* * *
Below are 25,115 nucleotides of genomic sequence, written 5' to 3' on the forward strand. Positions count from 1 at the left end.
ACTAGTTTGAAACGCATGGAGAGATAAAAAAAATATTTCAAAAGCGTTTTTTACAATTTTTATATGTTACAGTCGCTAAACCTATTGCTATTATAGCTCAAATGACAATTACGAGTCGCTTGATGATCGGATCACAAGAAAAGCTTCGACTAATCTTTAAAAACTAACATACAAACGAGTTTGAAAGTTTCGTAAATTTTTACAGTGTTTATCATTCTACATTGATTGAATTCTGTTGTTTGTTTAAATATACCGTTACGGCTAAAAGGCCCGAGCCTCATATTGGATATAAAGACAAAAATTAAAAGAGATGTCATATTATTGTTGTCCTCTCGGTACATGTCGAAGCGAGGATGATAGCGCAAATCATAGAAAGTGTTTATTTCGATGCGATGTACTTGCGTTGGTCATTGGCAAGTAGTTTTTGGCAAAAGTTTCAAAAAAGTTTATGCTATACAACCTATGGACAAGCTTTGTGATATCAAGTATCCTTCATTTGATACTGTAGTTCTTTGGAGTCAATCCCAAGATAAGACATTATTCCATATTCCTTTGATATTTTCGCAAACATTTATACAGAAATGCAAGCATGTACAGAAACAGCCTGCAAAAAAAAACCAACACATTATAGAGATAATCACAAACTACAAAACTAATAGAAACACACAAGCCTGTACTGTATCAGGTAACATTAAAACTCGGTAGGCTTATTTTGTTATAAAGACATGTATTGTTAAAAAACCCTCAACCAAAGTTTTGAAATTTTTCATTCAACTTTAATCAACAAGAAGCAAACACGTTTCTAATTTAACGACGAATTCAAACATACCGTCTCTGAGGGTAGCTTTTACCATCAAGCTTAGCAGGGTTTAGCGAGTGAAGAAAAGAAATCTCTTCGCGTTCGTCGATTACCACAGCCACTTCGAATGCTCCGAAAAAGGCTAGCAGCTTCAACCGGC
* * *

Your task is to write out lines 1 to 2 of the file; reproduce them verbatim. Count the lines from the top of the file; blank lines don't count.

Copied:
Below are 25,115 nucleotides of genomic sequence, written 5' to 3' on the forward strand. Positions count from 1 at the left end.
ACTAGTTTGAAACGCATGGAGAGATAAAAAAAATATTTCAAAAGCGTTTTTTACAATTTTTATATGTTACAGTCGCTAAACCTATTGCTATTATAGCTCAAATGACAATTACGAGTCGCTTGATGATCGGATCACAAGAAAAGCTTCGACTAATCTTTAAAAACTAACATACAAACGAGTTTGAAAGTTTCGTAAATTTTTACAGTGTTTATCATTCTACATTGATTGAATTCTGTTGTTTGTTTAAATATACCGTTACGGCTAAAAGGCCCGAGCCTCATATTGGATATAAAGACAAAAATTAAAAGAGATGTCATATTATTGTTGTCCTCTCGGTACATGTCGAAGCGAGGATGATAGCGCAAATCATAGAAAGTGTTTATTTCGATGCGATGTACTTGCGTTGGTCATTGGCAAGTAGTTTTTGGCAAAAGTTTCAAAAAAGTTTATGCTATACAACCTATGGACAAGCTTTGTGATATCAAGTATCCTTCATTTGATACTGTAGTTCTTTGGAGTCAATCCCAAGATAAGACATTATTCCATATTCCTTTGATATTTTCGCAAACATTTATACAGAAATGCAAGCATGTACAGAAACAGCCTGCAAAAAAAAACCAACACATTATAGAGATAATCACAAACTACAAAACTAATAGAAACACACAAGCCTGTACTGTATCAGGTAACATTAAAACTCGGTAGGCTTATTTTGTTATAAAGACATGTATTGTTAAAAAACCCTCAACCAAAGTTTTGAAATTTTTCATTCAACTTTAATCAACAAGAAGCAAACACGTTTCTAATTTAACGACGAATTCAAACATACCGTCTCTGAGGGTAGCTTTTACCATCAAGCTTAGCAGGGTTTAGCGAGTGAAGAAAAGAAATCTCTTCGCGTTCGTCGATTACCACAGCCACTTCGAATGCTCCGAAAAAGGCTAGCAGCTTCAACCGGC